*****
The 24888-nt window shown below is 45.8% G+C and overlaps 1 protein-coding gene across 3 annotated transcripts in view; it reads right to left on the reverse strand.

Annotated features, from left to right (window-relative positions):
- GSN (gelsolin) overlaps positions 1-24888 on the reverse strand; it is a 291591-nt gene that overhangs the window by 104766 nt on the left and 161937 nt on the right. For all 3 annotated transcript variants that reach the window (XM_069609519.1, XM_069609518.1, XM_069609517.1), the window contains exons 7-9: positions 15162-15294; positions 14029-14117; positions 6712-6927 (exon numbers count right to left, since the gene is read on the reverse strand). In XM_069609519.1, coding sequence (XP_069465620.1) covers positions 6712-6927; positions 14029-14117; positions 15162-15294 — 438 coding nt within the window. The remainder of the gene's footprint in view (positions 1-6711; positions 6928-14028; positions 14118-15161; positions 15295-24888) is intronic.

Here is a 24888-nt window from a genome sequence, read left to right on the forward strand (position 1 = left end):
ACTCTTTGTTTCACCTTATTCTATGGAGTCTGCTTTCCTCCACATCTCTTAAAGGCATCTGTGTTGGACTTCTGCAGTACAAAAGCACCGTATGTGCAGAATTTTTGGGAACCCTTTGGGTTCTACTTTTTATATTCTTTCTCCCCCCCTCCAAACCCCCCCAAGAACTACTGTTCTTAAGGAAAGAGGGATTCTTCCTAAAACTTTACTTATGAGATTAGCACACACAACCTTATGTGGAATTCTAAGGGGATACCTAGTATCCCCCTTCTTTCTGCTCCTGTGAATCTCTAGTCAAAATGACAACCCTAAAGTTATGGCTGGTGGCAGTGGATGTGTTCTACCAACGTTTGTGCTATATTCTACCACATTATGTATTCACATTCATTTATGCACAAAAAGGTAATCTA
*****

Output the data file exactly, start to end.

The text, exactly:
The 24888-nt window shown below is 45.8% G+C and overlaps 1 protein-coding gene across 3 annotated transcripts in view; it reads right to left on the reverse strand.

Annotated features, from left to right (window-relative positions):
- GSN (gelsolin) overlaps positions 1-24888 on the reverse strand; it is a 291591-nt gene that overhangs the window by 104766 nt on the left and 161937 nt on the right. For all 3 annotated transcript variants that reach the window (XM_069609519.1, XM_069609518.1, XM_069609517.1), the window contains exons 7-9: positions 15162-15294; positions 14029-14117; positions 6712-6927 (exon numbers count right to left, since the gene is read on the reverse strand). In XM_069609519.1, coding sequence (XP_069465620.1) covers positions 6712-6927; positions 14029-14117; positions 15162-15294 — 438 coding nt within the window. The remainder of the gene's footprint in view (positions 1-6711; positions 6928-14028; positions 14118-15161; positions 15295-24888) is intronic.

Here is a 24888-nt window from a genome sequence, read left to right on the forward strand (position 1 = left end):
ACTCTTTGTTTCACCTTATTCTATGGAGTCTGCTTTCCTCCACATCTCTTAAAGGCATCTGTGTTGGACTTCTGCAGTACAAAAGCACCGTATGTGCAGAATTTTTGGGAACCCTTTGGGTTCTACTTTTTATATTCTTTCTCCCCCCCTCCAAACCCCCCCAAGAACTACTGTTCTTAAGGAAAGAGGGATTCTTCCTAAAACTTTACTTATGAGATTAGCACACACAACCTTATGTGGAATTCTAAGGGGATACCTAGTATCCCCCTTCTTTCTGCTCCTGTGAATCTCTAGTCAAAATGACAACCCTAAAGTTATGGCTGGTGGCAGTGGATGTGTTCTACCAACGTTTGTGCTATATTCTACCACATTATGTATTCACATTCATTTATGCACAAAAAGGTAATCTA